So you said less iconic projects and other smaller projects. What are you talking about, then? More arterial roads?
Well, I think, for example on that front, we’re talking about only 15% of the budget that Auckland’s put forward going into- an increase going into local roads. If we think we’re building the highways, if we’re doing those things, we need to have effective local roads. We’ve seen that debate, really, in relation to special housing areas. We are- You need to make sure you’ve got the supporting infrastructure. We think that's very important, and we don’t necessarily think that we see that in this plan. In fact, we think that it slows down the ability to have greenfields development and more special housing.
I suppose the conundrum here, though, is that didn’t we get a supercity? Didn’t Auckland get a supercity so that it could be the master of its own destiny so it could make decisions for itself? Well, it has made the decision. Maybe you just don’t like it.
Well, I don’t think there’s anything that I say that undercuts that. Auckland, I think, as Len Brown said, can go ahead-
How can you-? Excuse me, sorry, I just have to stop you there. How can you say that? Because you’re telling them you don’t like the project; you’re not going to allow fuel tax or tolls. So how are they the masters of their own destiny?
Because they’ve ultimately put up this budget. They’ve approved it; it’s what’s going to happen according to the council. They can do that. What I’m saying, though, is that if they want more funding than the very significant funding that they’re getting from central government to really back Auckland, Government needs to see a plan and a strategy that it’s confident in, that it thinks does the job for Aucklanders that does a good job, and we don’t see that now. But it’s not all negative. Actually, we’re prepared to work with Auckland on that.
Minister, they’re not asking you to hand over some money. They’re asking you to allow them to use a certain set of tools to raise the money themselves. So they’re not asking you to dip into your pocket. They want you to let them to go to their constituency and get money from there.
You’re right. In a broad sense, they’re asking for funding tools from central government. We’re not prepared to give those until we see a strategy that deals with congestion and more effective public transport for Auckland for the next 20, 30 years. We just don’t see it. By the way, it’s not just us.
Doesn’t that bring us back to the same problem, though? ‘You’re the masters of your own destiny, but, oops, so I’m not going to allow you to use these funding tools to get money.’ They’ve chosen that plan – they’ve put it to the vote.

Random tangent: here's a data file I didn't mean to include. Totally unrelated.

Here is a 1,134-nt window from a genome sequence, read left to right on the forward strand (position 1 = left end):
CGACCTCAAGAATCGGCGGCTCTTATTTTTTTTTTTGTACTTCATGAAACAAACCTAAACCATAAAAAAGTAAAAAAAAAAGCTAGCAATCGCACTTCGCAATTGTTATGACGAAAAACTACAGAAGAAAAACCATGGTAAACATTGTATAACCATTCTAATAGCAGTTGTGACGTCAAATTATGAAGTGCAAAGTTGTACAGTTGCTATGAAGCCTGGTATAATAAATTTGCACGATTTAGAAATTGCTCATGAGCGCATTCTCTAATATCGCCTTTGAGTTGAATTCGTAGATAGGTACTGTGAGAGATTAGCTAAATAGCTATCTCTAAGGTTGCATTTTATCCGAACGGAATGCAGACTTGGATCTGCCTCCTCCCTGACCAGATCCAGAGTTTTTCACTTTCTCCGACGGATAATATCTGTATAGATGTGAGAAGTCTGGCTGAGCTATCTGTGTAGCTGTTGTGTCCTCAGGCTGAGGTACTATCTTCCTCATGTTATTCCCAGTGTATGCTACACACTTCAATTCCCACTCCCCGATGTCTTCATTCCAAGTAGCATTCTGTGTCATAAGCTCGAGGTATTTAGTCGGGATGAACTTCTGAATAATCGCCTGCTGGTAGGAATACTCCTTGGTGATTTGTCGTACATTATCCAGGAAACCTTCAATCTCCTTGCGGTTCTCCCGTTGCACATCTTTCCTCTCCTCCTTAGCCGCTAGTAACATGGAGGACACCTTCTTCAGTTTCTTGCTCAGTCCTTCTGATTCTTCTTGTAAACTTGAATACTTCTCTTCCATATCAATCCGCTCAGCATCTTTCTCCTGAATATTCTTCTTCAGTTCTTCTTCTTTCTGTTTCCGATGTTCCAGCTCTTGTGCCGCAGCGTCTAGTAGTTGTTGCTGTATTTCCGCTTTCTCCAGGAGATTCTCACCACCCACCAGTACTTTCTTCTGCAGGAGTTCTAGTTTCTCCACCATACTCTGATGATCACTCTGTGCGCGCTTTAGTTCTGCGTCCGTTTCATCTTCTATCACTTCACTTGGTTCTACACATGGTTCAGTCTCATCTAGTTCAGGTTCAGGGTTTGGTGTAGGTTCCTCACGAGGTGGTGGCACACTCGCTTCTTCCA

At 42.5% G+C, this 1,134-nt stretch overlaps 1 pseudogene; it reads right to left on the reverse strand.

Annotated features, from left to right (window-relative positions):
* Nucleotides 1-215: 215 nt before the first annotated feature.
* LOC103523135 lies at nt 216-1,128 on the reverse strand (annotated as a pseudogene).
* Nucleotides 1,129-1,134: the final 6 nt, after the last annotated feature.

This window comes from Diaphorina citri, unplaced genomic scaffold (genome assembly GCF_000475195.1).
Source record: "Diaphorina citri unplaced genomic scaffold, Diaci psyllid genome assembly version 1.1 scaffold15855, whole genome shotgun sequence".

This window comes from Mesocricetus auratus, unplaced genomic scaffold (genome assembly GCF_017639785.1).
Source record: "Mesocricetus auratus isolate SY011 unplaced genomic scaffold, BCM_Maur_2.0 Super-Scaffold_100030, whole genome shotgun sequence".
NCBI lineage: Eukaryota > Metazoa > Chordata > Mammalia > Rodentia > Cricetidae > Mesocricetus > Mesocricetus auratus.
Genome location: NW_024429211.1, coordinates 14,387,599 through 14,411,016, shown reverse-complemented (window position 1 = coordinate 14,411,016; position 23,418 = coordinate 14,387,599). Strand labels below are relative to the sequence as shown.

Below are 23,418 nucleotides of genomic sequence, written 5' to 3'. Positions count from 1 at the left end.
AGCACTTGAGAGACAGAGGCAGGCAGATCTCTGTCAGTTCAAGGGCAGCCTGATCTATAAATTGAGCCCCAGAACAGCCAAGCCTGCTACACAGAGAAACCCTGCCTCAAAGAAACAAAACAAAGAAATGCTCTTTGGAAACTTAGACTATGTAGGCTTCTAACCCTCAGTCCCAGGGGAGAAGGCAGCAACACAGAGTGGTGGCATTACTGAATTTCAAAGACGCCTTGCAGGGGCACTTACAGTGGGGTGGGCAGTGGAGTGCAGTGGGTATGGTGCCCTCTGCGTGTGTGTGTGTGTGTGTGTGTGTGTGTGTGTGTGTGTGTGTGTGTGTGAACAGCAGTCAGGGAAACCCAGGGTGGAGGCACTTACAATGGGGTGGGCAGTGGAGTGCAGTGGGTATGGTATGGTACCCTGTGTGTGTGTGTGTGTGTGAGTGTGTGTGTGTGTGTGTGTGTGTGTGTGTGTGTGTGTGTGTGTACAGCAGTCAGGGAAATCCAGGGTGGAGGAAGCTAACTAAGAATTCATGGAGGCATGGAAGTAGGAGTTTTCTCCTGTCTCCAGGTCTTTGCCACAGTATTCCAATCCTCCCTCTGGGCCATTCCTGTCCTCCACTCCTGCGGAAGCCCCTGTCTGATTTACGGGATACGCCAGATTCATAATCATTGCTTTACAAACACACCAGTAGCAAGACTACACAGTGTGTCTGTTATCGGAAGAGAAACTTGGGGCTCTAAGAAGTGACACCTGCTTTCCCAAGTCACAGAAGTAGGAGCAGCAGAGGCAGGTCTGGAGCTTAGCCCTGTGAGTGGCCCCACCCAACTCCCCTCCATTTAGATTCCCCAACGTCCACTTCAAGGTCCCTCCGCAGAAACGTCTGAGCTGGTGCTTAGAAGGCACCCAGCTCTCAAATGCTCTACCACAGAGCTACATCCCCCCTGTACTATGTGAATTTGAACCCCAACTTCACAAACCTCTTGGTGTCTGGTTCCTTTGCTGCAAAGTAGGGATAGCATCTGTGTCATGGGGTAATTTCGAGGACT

And they’re doing what they think is right. They’re increasing rates; they’ve got a transport levy. As I say, actually, if you look at that, the transport portion of this higher rates is not increasing. You’re not seeing more money going on transport. But they can do that. From our perspective, though, it’s just very clear – and I’ve been clear with Mayor Brown – it’s got to be funding following good strategy, not just an open chequebook on the funding before we get a strategy that does the right job for Auckland.
Isn’t that funding to follow the strategy that you approve of? Because that’s basically what you’re saying, isn’t it?
I think we all – whether you’re a council, whether you’re Len Brown, whether you’re Simon Bridges – need to see an Auckland that’s moving, that’s got excellent public transport, because we back that and we’ve shown in our record. It’s about how you get there. And as I say, I don’t think I can be clearer – we’re not going to approve funding tools that we’re all already pretty sceptical of, unless we see a strategy that’s right for Auckland, because it is so important to Aucklanders but also to New Zealand.
You’ve said you want to talk some more; that you want another year of consultation. Isn’t that the problem? Aucklanders are fed up with talking. They want some action. The longer you leave this, the worse it’s going to get.
My view’s pretty clear. We could get on right now and they could build the roads and the big public transport projects that they want, but they may very well be the wrong roads and the wrong public transport projects. I think it’s the right thing, actually, to take some time on what is incredibly significant to see if we can get better alignment. To be very clear, it’s not going to be easy, actually, because there are differences. They’re not on personalities, and they’re very well with the mayor and the other leaders in the city, but they are in terms of-